By RON JENKINS
Associated Press Writer
OKLAHOMA CITY (AP) -- Gov. Brad Henry is planning to tour drought-stricken areas of the Panhandle and adjacent northwestern Oklahoma counties.
"The situation is critical" for farmers and ranchers hardest hit by a lack of rainfall the past year, Henry said Monday.
The exact timing of the trip is still being worked out, but it won't be this week, a spokesman for the governor said.
Henry has requested federal disaster assistance for farmers in nine counties suffering from drought and extreme weather conditions.
Peach said the dry conditions would be as bad as the Dust Bowl of the 1930s, if not for changes in farming practices in the area over five decades.
The agricultural official said he met with about 75 ranchers last week in Boise City and 75 percent of them reported having to sell their cattle early because of a lack of grazing forage.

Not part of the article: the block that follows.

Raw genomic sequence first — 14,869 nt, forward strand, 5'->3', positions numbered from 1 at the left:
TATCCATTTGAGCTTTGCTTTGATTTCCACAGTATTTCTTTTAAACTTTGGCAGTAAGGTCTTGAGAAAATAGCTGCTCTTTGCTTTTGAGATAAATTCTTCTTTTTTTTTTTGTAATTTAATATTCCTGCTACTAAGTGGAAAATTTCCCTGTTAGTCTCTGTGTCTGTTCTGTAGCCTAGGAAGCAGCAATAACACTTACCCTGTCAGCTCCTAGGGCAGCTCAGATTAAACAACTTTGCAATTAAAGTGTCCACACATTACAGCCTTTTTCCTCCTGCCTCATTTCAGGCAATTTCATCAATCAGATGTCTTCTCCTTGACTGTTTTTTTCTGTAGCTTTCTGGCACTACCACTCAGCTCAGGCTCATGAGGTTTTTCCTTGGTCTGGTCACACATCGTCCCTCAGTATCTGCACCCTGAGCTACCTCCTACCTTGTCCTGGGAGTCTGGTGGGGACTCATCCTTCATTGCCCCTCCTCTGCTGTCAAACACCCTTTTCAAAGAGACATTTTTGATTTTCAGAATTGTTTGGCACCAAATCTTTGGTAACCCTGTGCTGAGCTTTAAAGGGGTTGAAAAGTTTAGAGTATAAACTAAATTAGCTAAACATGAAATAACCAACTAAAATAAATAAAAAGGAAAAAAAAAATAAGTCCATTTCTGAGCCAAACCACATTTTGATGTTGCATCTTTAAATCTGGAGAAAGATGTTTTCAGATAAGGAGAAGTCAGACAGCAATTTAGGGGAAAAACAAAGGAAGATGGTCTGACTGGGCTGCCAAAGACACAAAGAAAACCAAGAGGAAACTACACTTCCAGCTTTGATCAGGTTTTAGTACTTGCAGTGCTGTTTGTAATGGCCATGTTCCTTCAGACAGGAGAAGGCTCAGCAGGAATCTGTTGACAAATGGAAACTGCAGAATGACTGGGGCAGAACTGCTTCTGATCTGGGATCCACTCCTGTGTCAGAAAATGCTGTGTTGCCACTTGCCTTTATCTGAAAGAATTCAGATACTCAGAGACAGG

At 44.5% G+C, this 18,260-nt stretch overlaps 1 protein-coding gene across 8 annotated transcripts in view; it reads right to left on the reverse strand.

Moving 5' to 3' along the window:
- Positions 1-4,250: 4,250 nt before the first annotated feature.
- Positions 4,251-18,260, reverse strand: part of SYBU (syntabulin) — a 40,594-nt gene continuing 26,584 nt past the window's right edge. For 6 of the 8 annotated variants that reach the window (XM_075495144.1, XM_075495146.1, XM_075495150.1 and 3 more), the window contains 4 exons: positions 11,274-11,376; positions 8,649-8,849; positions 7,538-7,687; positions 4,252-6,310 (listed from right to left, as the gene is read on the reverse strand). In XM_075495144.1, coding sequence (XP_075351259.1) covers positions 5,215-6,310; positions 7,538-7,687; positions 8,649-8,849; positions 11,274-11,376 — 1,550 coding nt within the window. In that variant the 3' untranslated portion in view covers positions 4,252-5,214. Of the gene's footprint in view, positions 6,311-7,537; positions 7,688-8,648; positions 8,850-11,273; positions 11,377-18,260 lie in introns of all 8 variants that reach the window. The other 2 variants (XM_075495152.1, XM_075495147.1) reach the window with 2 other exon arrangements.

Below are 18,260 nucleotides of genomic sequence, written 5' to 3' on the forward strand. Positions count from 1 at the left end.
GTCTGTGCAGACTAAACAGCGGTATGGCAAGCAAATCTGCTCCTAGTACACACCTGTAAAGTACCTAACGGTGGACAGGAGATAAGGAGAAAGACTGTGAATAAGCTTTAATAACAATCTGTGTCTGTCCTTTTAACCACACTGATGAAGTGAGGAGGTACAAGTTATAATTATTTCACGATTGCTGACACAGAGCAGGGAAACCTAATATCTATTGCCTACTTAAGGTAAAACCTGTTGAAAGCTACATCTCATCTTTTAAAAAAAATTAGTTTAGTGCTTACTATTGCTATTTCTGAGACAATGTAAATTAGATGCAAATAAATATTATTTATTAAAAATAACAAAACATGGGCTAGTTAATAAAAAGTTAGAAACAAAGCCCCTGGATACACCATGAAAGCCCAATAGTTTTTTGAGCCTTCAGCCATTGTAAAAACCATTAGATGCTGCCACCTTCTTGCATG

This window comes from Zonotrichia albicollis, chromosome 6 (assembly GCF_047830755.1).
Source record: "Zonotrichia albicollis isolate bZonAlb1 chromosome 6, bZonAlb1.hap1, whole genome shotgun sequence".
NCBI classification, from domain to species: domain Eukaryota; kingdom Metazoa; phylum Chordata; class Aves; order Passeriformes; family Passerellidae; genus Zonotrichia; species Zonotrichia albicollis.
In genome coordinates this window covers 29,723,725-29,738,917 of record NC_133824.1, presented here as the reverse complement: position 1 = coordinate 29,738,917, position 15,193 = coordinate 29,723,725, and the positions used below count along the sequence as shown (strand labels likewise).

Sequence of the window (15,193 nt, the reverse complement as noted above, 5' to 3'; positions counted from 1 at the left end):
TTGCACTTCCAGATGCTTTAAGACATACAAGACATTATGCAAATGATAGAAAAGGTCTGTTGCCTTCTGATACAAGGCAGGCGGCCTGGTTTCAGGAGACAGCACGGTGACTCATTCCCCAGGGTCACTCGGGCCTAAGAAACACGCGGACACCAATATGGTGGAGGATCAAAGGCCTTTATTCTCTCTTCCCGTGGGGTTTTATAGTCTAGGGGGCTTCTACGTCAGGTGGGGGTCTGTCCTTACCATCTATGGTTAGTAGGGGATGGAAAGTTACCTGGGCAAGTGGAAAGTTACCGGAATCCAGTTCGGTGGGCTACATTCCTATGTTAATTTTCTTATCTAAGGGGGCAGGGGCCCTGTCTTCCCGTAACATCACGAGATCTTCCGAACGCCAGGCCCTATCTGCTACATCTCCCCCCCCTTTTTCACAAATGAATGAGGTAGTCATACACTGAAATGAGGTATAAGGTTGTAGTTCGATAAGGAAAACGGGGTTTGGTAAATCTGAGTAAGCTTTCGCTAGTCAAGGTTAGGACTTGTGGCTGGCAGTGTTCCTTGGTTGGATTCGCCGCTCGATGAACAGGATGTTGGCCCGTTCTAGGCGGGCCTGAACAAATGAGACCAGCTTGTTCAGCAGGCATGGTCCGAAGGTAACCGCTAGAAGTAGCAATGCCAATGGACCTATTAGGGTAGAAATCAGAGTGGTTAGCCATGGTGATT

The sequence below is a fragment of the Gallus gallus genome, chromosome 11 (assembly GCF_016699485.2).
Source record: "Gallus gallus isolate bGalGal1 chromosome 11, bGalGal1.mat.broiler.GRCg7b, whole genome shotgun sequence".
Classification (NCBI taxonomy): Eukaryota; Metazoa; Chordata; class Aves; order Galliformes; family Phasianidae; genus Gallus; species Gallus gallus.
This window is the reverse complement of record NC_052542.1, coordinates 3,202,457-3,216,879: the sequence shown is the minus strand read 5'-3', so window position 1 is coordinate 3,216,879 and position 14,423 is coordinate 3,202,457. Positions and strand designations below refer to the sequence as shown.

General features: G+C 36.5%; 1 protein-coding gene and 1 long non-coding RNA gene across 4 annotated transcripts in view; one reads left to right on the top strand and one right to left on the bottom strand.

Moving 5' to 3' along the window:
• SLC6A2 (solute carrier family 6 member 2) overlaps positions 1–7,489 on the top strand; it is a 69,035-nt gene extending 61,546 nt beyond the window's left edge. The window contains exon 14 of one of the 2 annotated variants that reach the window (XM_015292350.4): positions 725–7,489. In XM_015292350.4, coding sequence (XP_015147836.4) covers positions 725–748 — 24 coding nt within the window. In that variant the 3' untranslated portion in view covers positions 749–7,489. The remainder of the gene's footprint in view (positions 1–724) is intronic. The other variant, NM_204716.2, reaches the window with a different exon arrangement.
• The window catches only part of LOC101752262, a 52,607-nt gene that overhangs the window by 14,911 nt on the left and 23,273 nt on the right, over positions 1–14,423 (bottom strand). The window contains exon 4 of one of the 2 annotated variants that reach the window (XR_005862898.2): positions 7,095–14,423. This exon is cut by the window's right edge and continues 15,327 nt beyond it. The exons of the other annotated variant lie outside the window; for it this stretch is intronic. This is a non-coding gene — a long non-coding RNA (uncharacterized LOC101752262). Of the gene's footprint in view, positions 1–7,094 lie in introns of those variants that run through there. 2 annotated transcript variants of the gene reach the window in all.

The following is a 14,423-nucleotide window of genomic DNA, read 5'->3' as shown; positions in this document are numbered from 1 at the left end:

"There is no forage; the grass is gone," in the area, Peach said.
He said the extremely dry conditions cover areas of northwest Oklahoma, southeast Kansas and parts of Texas, New Mexico and Colorado.
The drought in northwest Oklahoma comes as other areas of the state have received abundant rainfall.
Peach said with 96 percent of the wheat crop harvested, it looks like the state will produce about 150 million bushels, compared with a crop of about 85 to 90 million bushels a year ago.
He said farmers getting a good wheat crop this year could be in trouble next year if they are not careful because of high prices for diesel fuel and fertilizer.
"The farmers are really going to be at risk," Peach said.
The nine counties included in the disaster request by Henry are Cimarron, Texas, Beaver, Harper, Woodward, Ellis, Roger Mills, Dewey and Woods counties.
(Copyright 2008 by The Associated Press. All Rights Reserved.)